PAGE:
THE END OF WAR

Your Friday author has fielded many questions recently about the chaotic state of current global affairs and the rising risks of a serious global conflict. After all, things do look pretty grim: we have an escalating trade fight between the world’s two largest economies, far-right nationalists on the rise in Europe, a US president intent on unmaking the global norms of the past thirty years, a Middle East that remains deeply unstable, and a slow-moving crisis of climate change that is only just starting to be felt.


But let’s put this current moment in perspective. Sunday will mark the 100-year anniversary of the armistice that ended World War I, a conflagration sparked by a street corner murder in Sarajevo, today the capital of Bosnia and Herzegovina, that became a wildfire as formal alliances brought more and more nations into conflict. Some 70 million people were sent into military action. The war killed nine million soldiers and seven million civilians, and it triggered a number of genocides as empires fell and borders were redrawn.

My grandfather, a would-be journalist, served as an American officer in the trenches in France and he left behind battlefield photographs that he took himself. They are modest portraits of scorched earth, ruined cathedrals, and devastated lives that I’ll be looking through again this weekend.

When the war ended, the soldiers’ return triggered an influenza epidemic, the so-called Spanish Flu, that infected an estimated 500 million people across the world: from the large metropolises of Europe and the US, to remote South Pacific Islands, and even to the Arctic. More than 50 million people died. My grandmother’s 11-year-old brother was among those who perished. I have no doubt many Signal readers will have personal connections to these two human catastrophes.

So as we worry over events of the day and how they might shape the 21st century, spare a thought this Sunday for all those who lived and died through those turbulent years. It may put things in perspective.

Ferrera Erbognone, a small town in the northern Italian province of Pavia, is home to one of the most cutting-edge computing centers in the world: Eni's Green Data Center. All of the geophysical and seismic prospecting data Eni produces from all over the world ends up here. Now, the Green Data Center is welcoming a new supercomputing system: HPC5, an advanced version of the already powerful HPC4. Due to be completed by early 2020, HPC5 will triple the Green Data Center's computing power, from 18.6 to 52 petaflops, equivalent to 52 million billion mathematical operations per second.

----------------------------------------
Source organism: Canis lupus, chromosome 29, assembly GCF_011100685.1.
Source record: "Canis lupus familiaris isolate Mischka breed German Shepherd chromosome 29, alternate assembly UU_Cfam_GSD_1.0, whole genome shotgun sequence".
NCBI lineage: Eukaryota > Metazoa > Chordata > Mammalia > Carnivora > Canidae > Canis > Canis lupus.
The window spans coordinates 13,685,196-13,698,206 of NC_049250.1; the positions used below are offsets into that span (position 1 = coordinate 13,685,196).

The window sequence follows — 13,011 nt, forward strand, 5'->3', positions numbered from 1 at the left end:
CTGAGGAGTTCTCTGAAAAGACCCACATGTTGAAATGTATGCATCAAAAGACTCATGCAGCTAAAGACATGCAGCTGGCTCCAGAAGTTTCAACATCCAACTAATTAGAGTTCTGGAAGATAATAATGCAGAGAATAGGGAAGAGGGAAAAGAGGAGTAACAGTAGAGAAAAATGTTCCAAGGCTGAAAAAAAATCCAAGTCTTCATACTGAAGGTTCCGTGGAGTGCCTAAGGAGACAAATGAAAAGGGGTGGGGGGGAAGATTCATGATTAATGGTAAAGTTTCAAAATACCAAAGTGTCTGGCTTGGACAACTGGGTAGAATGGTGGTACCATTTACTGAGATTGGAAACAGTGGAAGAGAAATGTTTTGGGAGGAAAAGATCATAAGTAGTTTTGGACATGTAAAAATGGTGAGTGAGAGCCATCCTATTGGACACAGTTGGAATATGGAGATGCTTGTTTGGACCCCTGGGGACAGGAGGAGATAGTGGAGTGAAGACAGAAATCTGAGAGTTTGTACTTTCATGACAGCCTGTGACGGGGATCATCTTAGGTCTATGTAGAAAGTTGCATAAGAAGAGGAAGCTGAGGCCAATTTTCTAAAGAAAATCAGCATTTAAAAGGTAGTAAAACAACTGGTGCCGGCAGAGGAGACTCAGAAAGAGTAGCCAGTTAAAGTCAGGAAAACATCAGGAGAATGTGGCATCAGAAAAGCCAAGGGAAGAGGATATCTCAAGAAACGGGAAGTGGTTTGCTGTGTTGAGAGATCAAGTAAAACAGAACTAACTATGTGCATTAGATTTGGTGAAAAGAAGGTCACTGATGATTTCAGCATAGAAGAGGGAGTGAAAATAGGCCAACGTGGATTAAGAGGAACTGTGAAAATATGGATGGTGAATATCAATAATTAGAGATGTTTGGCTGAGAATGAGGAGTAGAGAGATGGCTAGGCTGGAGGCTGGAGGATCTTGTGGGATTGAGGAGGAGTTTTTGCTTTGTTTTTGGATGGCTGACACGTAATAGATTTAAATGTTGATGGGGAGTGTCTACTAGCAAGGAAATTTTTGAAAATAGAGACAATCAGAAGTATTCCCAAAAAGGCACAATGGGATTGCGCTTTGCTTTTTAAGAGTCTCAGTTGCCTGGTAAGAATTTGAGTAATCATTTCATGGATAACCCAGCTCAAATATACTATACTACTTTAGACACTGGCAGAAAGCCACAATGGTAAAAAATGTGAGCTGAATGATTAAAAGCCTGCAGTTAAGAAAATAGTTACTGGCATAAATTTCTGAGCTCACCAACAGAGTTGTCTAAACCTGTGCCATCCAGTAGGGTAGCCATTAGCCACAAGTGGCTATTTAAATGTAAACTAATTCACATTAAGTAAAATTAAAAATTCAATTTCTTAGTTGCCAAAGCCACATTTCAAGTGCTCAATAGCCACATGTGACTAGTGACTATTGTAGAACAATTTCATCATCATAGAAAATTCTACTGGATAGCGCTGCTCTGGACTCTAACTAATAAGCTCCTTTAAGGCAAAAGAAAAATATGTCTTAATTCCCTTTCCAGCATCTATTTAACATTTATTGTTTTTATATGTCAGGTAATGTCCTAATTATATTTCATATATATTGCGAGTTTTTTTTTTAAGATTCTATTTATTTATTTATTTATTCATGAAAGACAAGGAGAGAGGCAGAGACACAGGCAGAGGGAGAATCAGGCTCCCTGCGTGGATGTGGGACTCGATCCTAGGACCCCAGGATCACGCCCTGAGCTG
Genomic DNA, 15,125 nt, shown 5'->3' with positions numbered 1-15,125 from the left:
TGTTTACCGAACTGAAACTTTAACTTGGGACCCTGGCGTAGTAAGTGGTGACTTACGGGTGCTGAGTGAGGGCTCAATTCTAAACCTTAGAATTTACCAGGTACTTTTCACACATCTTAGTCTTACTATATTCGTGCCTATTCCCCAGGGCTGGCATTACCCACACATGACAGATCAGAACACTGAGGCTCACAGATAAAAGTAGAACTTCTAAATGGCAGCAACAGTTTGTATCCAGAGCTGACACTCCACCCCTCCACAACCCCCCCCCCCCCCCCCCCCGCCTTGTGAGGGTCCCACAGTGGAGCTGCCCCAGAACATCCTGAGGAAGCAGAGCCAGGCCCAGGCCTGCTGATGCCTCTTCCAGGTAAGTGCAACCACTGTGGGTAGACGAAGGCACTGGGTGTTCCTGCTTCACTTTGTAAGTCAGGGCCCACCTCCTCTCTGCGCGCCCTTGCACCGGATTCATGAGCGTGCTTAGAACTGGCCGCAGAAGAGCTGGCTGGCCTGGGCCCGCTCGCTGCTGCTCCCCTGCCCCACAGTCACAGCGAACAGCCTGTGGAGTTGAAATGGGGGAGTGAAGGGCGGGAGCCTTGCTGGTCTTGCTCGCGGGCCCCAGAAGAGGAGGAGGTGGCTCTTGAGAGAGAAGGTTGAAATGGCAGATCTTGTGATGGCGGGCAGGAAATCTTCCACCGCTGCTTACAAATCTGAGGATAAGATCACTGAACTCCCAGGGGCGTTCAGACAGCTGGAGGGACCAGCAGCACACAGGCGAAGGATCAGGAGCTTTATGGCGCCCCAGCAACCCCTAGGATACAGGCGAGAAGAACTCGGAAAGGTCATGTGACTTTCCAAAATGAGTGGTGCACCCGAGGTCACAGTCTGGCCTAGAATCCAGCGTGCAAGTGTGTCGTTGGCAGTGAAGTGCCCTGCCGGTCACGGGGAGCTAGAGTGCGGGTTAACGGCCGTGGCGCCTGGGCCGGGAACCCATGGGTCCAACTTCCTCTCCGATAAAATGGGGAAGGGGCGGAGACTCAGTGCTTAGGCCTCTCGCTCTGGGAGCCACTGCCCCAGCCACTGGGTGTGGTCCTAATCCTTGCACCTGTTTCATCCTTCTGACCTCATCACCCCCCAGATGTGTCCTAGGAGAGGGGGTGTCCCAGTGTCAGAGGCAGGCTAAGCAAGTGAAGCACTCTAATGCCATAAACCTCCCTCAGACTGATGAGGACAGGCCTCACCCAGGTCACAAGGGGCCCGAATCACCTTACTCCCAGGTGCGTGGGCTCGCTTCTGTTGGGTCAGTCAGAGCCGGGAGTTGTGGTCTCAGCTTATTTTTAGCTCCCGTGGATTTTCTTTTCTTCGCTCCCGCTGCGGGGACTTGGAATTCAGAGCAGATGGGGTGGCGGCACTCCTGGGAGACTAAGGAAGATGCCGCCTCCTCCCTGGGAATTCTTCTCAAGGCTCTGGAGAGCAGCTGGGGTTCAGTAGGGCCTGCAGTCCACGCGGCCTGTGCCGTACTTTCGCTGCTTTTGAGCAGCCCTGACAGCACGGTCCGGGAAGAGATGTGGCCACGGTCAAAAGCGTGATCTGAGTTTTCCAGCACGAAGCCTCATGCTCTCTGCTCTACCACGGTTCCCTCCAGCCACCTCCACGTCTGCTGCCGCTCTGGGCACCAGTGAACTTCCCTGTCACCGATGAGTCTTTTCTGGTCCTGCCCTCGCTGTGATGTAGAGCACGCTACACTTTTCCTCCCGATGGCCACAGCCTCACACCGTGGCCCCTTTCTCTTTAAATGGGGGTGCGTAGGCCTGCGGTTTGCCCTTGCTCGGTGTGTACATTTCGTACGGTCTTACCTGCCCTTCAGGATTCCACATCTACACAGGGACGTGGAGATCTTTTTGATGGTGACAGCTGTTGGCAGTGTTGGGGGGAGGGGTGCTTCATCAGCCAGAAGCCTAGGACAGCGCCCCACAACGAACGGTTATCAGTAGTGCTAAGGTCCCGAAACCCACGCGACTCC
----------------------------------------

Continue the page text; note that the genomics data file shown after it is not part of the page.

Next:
Learn more at Eniday: Energy Is A Good Story

Why is Instagram going to hide likes?

Well, one explanation is that they want to encourage healthy behavior and a like can make us addicted. Second explanation is that they get rid of the likes, they can get more of the cut in the market for influencers, who get money from advertisers, sometimes based on likes.

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This week, the process of impeaching President Trump entered the critical phase as the House of Representatives held its first public hearings. The battle lines are now drawn.

The Democrats say that there is compelling evidence that Trump withheld badly needed military to aid to an ally at war to pressure that country's government to provide him with personal political benefit by helping him discredit a political rival.

The Republicans say that the evidence comes mainly from witnesses with little or no direct contact with the president, and that the military aid was delivered to Ukraine without the Ukrainian president taking the actions Trump is alleged to have demanded.

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The fight for the Nile: In recent days, the Trump administration has tried to mediate three-way talks between Egypt, Sudan, and Ethiopia on their long-running dispute to access the waters of the Nile. In short, a 1929 treaty gave Egypt and Sudan rights to nearly all Nile waters and the right to veto any attempt by upstream countries to claim a greater share. But in 2011, Ethiopia began work on the so-called Grand Renaissance Dam on the Blue Nile tributary from where 85 percent of the Nile's waters flow. The project, due for completion next year, will be Africa's largest hydroelectric power plant. Egypt, which draws 85 percent of its water from the Nile, has made threats that raised fears of military action. We're watching as this conflict finally comes to a head early next year.

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